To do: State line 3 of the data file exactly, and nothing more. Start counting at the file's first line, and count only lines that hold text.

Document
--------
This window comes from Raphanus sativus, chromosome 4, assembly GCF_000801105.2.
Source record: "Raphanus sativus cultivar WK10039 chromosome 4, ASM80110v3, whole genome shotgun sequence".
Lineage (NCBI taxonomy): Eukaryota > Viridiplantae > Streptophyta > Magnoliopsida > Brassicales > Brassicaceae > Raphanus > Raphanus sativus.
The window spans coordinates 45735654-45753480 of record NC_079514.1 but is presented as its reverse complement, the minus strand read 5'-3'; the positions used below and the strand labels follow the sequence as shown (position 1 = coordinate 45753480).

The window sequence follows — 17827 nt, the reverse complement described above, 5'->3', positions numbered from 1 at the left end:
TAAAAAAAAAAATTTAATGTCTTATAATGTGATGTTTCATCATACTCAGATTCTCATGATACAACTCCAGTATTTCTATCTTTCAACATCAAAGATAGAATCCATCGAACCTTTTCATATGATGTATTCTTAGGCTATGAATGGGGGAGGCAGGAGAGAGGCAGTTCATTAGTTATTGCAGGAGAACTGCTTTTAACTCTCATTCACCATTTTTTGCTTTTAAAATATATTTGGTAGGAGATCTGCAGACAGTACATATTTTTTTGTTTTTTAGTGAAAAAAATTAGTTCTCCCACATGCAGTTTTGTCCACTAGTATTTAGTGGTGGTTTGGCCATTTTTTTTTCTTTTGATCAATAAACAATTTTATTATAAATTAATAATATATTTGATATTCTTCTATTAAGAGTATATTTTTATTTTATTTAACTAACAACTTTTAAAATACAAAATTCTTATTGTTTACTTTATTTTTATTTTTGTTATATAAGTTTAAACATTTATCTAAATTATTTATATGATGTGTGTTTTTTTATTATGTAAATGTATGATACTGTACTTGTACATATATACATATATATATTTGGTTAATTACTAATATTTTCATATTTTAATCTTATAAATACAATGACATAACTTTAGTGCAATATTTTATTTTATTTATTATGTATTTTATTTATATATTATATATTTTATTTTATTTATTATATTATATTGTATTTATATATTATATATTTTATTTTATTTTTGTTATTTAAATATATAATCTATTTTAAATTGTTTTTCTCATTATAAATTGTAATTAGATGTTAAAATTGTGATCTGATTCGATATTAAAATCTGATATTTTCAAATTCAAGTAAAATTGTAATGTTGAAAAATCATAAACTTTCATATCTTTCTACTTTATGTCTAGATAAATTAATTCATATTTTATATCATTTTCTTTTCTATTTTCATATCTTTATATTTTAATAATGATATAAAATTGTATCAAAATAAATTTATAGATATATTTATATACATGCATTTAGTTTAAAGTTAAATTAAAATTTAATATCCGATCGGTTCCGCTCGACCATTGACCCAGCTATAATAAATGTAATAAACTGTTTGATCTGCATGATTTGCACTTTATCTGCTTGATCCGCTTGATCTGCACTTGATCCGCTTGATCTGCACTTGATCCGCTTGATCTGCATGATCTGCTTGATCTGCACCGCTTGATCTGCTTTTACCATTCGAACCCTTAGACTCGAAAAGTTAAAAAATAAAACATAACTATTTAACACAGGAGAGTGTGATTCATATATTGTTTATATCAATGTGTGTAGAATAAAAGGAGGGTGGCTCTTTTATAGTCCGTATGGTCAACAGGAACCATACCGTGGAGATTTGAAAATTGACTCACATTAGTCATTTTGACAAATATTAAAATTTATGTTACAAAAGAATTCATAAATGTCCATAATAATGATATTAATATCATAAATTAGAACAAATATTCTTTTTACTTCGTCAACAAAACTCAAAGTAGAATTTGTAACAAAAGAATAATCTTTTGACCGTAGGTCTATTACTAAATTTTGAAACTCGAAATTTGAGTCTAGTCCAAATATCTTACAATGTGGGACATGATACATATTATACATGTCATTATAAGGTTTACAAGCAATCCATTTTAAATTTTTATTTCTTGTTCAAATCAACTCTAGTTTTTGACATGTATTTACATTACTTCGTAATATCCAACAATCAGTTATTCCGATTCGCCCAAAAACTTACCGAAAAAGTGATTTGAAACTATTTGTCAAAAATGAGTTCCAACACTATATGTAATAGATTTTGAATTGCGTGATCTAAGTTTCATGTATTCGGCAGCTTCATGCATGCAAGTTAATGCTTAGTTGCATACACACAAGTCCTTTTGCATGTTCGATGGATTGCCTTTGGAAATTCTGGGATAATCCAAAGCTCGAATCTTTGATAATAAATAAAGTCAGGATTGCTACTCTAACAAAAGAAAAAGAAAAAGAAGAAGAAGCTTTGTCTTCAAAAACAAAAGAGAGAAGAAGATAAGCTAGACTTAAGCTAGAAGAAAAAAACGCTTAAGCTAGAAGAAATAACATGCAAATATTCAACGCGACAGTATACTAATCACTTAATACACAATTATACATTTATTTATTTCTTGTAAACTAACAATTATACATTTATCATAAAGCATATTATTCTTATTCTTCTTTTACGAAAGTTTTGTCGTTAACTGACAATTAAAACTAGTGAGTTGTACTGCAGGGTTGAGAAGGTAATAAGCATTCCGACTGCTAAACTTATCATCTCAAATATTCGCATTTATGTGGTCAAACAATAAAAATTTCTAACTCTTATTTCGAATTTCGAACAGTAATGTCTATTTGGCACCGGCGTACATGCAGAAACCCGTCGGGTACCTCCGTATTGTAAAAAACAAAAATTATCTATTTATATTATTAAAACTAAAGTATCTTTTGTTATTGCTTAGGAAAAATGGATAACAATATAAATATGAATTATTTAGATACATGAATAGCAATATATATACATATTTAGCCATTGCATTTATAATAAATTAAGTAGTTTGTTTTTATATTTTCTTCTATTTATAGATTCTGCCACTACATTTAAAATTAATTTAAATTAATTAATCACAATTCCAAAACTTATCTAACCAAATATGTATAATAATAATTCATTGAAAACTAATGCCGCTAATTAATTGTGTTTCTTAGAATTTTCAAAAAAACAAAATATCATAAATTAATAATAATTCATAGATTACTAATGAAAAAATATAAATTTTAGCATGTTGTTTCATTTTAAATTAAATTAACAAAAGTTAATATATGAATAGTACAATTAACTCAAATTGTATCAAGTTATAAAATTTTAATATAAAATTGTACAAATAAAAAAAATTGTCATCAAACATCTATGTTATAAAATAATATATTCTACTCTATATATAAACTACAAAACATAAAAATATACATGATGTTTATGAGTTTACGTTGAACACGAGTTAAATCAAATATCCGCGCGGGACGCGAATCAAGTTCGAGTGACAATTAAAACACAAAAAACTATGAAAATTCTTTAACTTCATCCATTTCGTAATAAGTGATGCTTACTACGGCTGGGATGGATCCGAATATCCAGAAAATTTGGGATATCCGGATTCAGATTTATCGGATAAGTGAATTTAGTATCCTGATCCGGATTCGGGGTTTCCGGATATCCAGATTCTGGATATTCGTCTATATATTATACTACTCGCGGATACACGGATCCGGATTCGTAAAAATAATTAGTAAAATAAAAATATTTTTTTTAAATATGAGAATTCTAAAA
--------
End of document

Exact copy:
Lineage (NCBI taxonomy): Eukaryota > Viridiplantae > Streptophyta > Magnoliopsida > Brassicales > Brassicaceae > Raphanus > Raphanus sativus.